A possibly interesting talk on “Second Life” today at UM

There is a talk taking place at UM today, on the virtual body in Second Life. My guess, on reading the announcement, is that it is intended primarily for professors and graduate students and not for undergraduates, since these colloquium seres tend to be aimed at professors and graduate students. At the same time, I’m sure they won’t turn away any undergraduate student who shows up.
In any event, it is interesting to know that anthropologists are thinking about such things as Second Life!
The announcement is below.
The Colloquium Series in Sociocultural and Linguistic Anthropology and the
Program in Science, Technology, and Society welcome

Tom Boellstorff

Professor of Anthropology, University of California, Irvine

Editor-in-Chief, American Anthropologist

Placing the Virtual Body: Avatar, Chora, Cypherg

Monday, March 21

4 PM

411 West Hall

Virtual worlds are places of online culture in which persons appear as “avatars.” How might these socialities transform understandings of the body, online but also offline? Bringing together ethnographic research in the virtual world SecondLife, anthropological work on embodiment, and insights ranging from phenomenology to Greek philosophy, I work toward a theory of the virtual body. Emphasizing that avatars are not merely representations of bodies but forms of embodiment, my framework is centered on the constitutive emplacement of a body within a world.

Students running their own schools

This past Monday, the New York Times had an interesting op-ed article titled “Let Kids Rule the School”, which caught my eye. The article’s author, Susan Engel, writes:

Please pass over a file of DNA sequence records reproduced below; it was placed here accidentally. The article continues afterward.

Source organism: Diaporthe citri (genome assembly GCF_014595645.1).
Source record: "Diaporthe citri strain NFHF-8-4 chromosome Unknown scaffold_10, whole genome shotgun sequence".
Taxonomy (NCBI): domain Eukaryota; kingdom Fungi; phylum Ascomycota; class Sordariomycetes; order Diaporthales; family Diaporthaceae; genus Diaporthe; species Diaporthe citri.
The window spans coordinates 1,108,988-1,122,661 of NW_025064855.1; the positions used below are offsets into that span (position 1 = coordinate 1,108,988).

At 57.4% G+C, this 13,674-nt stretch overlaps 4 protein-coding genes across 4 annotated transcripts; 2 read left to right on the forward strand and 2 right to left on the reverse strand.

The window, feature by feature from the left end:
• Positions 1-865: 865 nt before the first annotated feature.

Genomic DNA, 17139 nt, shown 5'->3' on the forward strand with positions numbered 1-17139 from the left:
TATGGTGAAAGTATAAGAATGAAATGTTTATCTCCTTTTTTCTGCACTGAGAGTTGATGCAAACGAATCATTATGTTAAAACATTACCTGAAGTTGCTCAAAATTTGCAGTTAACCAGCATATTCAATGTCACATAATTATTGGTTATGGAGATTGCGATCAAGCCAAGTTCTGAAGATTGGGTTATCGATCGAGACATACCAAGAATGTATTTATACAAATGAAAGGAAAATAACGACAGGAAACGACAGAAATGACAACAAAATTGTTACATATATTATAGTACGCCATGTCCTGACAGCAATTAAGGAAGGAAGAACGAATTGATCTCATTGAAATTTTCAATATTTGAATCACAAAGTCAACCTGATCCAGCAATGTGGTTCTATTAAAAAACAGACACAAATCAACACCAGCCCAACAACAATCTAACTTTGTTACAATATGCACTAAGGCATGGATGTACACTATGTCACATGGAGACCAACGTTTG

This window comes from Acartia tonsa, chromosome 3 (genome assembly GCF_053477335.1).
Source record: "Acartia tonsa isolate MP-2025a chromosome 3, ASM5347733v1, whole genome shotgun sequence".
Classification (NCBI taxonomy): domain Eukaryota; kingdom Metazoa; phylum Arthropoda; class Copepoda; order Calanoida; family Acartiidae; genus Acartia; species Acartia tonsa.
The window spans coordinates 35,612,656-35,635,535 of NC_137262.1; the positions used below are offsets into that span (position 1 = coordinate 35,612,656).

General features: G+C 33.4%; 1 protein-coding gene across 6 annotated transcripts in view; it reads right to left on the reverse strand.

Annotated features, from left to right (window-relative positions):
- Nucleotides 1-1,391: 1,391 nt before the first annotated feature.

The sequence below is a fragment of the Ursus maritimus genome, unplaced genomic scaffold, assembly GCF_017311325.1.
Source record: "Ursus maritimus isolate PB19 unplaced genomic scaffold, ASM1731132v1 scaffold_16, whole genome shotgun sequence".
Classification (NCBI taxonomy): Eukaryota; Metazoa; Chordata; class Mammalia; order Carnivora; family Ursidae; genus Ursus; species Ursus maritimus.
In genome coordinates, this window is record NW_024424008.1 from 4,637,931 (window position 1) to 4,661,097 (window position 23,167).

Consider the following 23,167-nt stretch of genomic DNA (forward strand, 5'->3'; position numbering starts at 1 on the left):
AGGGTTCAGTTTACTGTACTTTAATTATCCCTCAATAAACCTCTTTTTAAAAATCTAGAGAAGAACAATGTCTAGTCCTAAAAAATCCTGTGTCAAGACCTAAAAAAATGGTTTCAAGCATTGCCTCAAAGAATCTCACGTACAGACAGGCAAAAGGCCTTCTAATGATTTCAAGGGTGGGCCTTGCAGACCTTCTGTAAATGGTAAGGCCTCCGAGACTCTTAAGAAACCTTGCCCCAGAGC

I recently followed a group of eight public high school students, aged 15 to 17, in western Massachusetts as they designed and ran their own school within a school.

Apparently, the students in this program “designed their own curriculum,” and “critiqued one another’s queries, but also the answers they came up with.” Of course, this reminded me of Ender’s Game. The author of the article concludes: “We need to rethink the very nature of high school itself.”

The article also reminded me of a book (which I have seen referred to in several places over the course of the past year or so, but have not yet had a chance to read): The Ignorant Schoolmaster: Five Lessons in Intellectual Emancipation, by the French philosopher Jacques Rancière. The book seems very interesting, and I mean to read it this summer, when I have some free time. This short wiki page about the book suggests that Rancière’s argument in the book is that “all people are capable of learning, without explication by a teacher.” While the total absence of a teacher may be rather extreme, are not initiatives such as Quest-to-Learn pushing education in this direction, at least to some extent?

On a (only somewhat) related note, there is the Ann Arbor Free Skool (sic), which consists of groups of people teaching, and learning from, each other. And apparently, in the 1970s, Ann Arbor Public Schools did some  experiments on its own in this direction, opening a school that ran on the basis of a “schools-without-walls” philosophy, in which students assumed responsibility for their own learning. But the legendary UM campus personality, arwulf arwulf, who himself was a student in that school, says that the experiment “didn’t work out for everybody.”





Course at UM in Summer 2011: Video Games and Japanese History

This course may be of potential interest to some in the class. Reading the course announcement made me think that our readings and discussion in the class (not unreasonably, for this is a course being taught in a US university) have focused mostly on the US school system and video games popular in US culture. However, other countries (notably Japan) also have a thriving video game culture (which may or may not differ in significant ways from video game culture in the US).

Department of Asian Languages and Culture

ASIAN 255: SimSamurai– Video Games and Japanese History (Summer 2011)